Long-term food storage isn’t really a necessity for most people in the modern world, but it can help you stretch your dollar and your food supply.
Meal prepping can spare you precious time and money, and in case of an emergency, it can even save your life.
Canned foods are a great option for long-term food storage, and canning your own foods at home allows you to control the ingredients and know exactly what you will be putting into your body when it comes time to use the food.
Many store-bought canned goods contain tons of unhealthy additives and preservatives.
Canning your own food not only enables you to prepare the food to your flavor preferences, but also lets you store food without adding any harmful chemicals or unnatural ingredients.
How Long Do Home Canned Foods Last?
The shelf life of your home canned food depends on the type of food you are storing. In general, most home canned foods have a one-year shelf life.
This is typically shorter than store-bought canned goods, which are full of additives to keep them from spoiling for longer.
Store-bought canned goods have a shelf life of about 2-5 years. However, while opting for store bought canned goods may make them last longer, you are sacrificing valuable nutrients and consuming harmful preservatives in exchange for that longer shelf life.
How Can I Extend the Shelf Life of My Home-Canned Foods?
Just because home canned foods may not last as long as some store-bought canned goods doesn’t mean that it isn’t a recommendable or efficient method of food storage.
You just have to be conscientious and take certain measures to get the most of your home canned foods.
If your food has gone bad or is contaminated, the can will swell or explode. If the can has a popped top, broken seal, or any leaks, the food has most likely gone bad and should be discarded.
Here are some steps you can take to make your canned food last as long as possible and get the most use out of them:
Food rotation system
Implementing a food rotation system will help you use up the oldest canned foods first, saving the most recently canned items for later. Mark the cans with the date you prepared them, and be sure to use oldest cans first.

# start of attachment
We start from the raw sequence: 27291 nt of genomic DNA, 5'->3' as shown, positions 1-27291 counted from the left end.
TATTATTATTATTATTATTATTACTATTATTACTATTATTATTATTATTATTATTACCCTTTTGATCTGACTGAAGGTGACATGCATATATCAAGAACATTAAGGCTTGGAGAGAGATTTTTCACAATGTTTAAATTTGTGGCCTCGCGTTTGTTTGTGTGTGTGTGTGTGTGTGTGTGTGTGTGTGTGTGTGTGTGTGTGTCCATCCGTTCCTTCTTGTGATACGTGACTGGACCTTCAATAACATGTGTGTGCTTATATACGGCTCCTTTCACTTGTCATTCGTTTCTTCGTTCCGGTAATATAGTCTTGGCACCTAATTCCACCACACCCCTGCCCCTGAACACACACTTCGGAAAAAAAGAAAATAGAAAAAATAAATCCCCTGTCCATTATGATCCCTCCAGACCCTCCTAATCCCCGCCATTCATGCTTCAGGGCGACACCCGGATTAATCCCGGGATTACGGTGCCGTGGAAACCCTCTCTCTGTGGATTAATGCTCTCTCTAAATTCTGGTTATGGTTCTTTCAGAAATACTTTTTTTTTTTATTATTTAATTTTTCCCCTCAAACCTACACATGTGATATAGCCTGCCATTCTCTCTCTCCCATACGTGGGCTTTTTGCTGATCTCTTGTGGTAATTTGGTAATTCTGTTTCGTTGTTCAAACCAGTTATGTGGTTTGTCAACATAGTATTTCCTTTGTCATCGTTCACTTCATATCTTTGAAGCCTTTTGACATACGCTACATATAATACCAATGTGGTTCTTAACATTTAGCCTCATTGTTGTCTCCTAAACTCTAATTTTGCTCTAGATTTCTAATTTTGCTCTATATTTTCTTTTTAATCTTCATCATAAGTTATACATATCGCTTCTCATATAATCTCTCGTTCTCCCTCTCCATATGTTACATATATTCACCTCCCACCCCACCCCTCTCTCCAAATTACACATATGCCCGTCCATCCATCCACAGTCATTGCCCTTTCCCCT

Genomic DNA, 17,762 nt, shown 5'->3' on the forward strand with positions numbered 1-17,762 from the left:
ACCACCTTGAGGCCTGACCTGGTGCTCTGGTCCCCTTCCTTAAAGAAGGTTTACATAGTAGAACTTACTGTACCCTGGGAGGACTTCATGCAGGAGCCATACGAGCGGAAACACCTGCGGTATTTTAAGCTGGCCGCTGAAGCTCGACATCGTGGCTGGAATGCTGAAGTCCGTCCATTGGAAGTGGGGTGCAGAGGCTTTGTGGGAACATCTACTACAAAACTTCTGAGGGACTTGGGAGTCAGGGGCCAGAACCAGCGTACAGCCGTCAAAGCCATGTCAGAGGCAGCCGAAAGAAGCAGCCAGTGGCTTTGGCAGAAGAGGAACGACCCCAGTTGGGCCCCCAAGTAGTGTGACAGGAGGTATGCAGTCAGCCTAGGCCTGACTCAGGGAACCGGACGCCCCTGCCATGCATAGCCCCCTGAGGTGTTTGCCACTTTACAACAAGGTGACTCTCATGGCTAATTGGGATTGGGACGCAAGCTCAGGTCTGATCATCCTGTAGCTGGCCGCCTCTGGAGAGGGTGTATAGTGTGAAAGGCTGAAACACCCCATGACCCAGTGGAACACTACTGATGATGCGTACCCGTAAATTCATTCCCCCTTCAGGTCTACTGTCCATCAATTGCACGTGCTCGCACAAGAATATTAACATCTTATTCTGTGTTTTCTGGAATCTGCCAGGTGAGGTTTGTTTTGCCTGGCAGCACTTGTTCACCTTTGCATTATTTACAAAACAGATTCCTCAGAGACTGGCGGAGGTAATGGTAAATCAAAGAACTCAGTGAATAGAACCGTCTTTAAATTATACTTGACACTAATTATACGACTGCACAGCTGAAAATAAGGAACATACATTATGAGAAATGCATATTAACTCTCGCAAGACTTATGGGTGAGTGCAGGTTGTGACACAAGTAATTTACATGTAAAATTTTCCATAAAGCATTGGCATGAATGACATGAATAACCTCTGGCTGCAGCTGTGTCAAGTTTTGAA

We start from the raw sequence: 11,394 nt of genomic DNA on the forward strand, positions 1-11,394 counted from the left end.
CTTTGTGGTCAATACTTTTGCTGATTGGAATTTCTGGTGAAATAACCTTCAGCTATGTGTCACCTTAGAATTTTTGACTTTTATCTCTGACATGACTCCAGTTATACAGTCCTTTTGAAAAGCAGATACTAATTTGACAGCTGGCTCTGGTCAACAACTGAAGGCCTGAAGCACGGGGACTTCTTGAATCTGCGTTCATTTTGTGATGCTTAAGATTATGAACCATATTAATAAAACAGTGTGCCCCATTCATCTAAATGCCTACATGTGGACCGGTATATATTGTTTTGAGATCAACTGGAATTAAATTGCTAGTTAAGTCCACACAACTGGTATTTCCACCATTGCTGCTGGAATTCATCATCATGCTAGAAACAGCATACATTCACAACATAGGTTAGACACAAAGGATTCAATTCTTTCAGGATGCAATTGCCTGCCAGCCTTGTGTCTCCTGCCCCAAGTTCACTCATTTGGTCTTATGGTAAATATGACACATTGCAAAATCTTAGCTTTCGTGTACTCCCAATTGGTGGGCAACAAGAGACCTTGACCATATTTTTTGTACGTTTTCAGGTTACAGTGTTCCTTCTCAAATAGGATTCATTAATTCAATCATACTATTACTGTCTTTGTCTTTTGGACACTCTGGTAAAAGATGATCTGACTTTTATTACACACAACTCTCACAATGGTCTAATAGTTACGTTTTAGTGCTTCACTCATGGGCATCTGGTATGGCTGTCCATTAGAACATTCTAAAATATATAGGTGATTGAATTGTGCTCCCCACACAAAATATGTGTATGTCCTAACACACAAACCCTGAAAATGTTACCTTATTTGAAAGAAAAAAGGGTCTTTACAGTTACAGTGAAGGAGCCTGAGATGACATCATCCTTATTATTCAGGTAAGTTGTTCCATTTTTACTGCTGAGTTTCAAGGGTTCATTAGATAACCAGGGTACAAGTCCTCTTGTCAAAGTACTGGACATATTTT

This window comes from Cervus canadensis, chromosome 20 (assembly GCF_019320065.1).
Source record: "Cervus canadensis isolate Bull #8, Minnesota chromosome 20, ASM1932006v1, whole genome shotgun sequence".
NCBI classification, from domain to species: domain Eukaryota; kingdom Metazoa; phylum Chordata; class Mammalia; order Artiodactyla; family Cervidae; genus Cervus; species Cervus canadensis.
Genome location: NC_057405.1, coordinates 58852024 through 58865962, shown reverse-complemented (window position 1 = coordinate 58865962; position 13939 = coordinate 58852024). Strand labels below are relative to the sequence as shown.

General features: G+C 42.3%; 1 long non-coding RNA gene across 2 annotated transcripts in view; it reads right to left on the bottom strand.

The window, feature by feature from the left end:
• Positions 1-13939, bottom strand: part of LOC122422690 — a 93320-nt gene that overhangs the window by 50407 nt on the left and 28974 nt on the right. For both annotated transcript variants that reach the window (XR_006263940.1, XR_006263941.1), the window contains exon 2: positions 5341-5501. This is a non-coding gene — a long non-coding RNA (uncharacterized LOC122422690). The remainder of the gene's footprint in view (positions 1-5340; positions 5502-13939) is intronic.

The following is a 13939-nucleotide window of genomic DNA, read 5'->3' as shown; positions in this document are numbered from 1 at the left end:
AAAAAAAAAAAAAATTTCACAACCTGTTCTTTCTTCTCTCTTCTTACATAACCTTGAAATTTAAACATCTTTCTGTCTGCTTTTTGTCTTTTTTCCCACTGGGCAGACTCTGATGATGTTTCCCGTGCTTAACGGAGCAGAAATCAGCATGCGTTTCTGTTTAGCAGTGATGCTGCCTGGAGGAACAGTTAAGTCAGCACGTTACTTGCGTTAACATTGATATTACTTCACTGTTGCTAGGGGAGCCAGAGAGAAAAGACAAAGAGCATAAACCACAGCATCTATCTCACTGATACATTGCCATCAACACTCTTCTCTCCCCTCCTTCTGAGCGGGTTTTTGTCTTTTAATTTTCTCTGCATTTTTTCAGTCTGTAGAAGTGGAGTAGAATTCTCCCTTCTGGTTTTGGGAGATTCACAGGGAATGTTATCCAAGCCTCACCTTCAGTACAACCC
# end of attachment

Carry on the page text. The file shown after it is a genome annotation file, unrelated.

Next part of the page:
Proper storage space
It is important to store your canned goods in the right environment to extend the shelf life for as long as possible. In general, canned goods are best stored in a cool, dry, dark place.
A pantry or basement with temperature control is best. Most canned foods should not be kept in the refrigerator or in direct sunlight.
Choose the right storage container
There is a reason why many foods come in cans instead of other packaging options. While clear mason jars may be more aesthetically pleasing and allow you to see what is happening inside, metal cans are your best bet for proper food storage.
They have the added benefit of blocking out light and some heat while providing an air-tight seal.
What to Avoid
Just like there are certain steps you can take to extend the shelf life of your canned goods, there are also things you should avoid in order to keep your food as long as possible.
If your stored food becomes wet or exposed to moisture in any way, throw it out. Moisture is a breeding ground for bacteria and pests.
Heat shortens the shelf life of canned foods exponentially. If your canned foods have been exposed to high temperatures or direct sunlight, throw them out. Light and heat makes the food go bad faster and create a more welcoming environment for pests.
Opening and resealing
Once you have opened a tin of canned food, the clock has started ticking on its expiration. In most cases, you should not open a can of food and then reseal it expecting it to last just as long as when you originally canned the food.
By opening the can the food has been exposed to oxygen, moisture in the air, and a change of temperature, all of which can allow for contamination. Use up any can you open first before opening another, and avoid opening and resealing multiple times when possible.
Dirty containers or unwashed food
Make sure your cans or whatever storage container you choose is thoroughly clean and dry.
Not only does this help prevent contamination, but it also keeps any residue from seeping into your food.
Also, be sure to carefully wash any foods before canning to remove surface bacteria and pesticides.
Now that you know the basics, you can confidently and safely get the most use out of your home canned foods.